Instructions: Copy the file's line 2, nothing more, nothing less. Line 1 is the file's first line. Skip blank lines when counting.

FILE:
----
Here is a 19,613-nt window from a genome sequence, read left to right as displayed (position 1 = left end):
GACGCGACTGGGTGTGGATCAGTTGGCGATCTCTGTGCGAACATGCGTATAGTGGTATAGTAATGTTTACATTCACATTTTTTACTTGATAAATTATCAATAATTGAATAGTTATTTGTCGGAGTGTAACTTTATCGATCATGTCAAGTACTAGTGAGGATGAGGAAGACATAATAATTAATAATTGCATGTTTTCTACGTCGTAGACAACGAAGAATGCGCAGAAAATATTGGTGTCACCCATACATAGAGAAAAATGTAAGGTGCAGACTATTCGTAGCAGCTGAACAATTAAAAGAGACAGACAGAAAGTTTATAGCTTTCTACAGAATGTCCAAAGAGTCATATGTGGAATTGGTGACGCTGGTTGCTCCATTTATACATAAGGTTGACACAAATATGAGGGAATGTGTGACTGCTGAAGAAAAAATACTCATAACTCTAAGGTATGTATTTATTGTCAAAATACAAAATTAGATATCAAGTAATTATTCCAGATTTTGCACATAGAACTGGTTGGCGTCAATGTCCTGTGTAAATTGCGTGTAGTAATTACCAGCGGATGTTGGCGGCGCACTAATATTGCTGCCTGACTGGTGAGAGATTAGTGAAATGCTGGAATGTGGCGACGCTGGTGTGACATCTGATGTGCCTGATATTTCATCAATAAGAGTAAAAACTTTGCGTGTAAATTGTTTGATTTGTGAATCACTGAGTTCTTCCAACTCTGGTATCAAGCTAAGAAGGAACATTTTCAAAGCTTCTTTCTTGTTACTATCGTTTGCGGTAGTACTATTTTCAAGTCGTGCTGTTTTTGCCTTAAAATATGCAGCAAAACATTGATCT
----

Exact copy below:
GACGCGACTGGGTGTGGATCAGTTGGCGATCTCTGTGCGAACATGCGTATAGTGGTATAGTAATGTTTACATTCACATTTTTTACTTGATAAATTATCAATAATTGAATAGTTATTTGTCGGAGTGTAACTTTATCGATCATGTCAAGTACTAGTGAGGATGAGGAAGACATAATAATTAATAATTGCATGTTTTCTACGTCGTAGACAACGAAGAATGCGCAGAAAATATTGGTGTCACCCATACATAGAGAAAAATGTAAGGTGCAGACTATTCGTAGCAGCTGAACAATTAAAAGAGACAGACAGAAAGTTTATAGCTTTCTACAGAATGTCCAAAGAGTCATATGTGGAATTGGTGACGCTGGTTGCTCCATTTATACATAAGGTTGACACAAATATGAGGGAATGTGTGACTGCTGAAGAAAAAATACTCATAACTCTAAGGTATGTATTTATTGTCAAAATACAAAATTAGATATCAAGTAATTATTCCAGATTTTGCACATAGAACTGGTTGGCGTCAATGTCCTGTGTAAATTGCGTGTAGTAATTACCAGCGGATGTTGGCGGCGCACTAATATTGCTGCCTGACTGGTGAGAGATTAGTGAAATGCTGGAATGTGGCGACGCTGGTGTGACATCTGATGTGCCTGATATTTCATCAATAAGAGTAAAAACTTTGCGTGTAAATTGTTTGATTTGTGAATCACTGAGTTCTTCCAACTCTGGTATCAAGCTAAGAAGGAACATTTTCAAAGCTTCTTTCTTGTTACTATCGTTTGCGGTAGTACTATTTTCAAGTCGTGCTGTTTTTGCCTTAAAATATGCAGCAAAACATTGATCT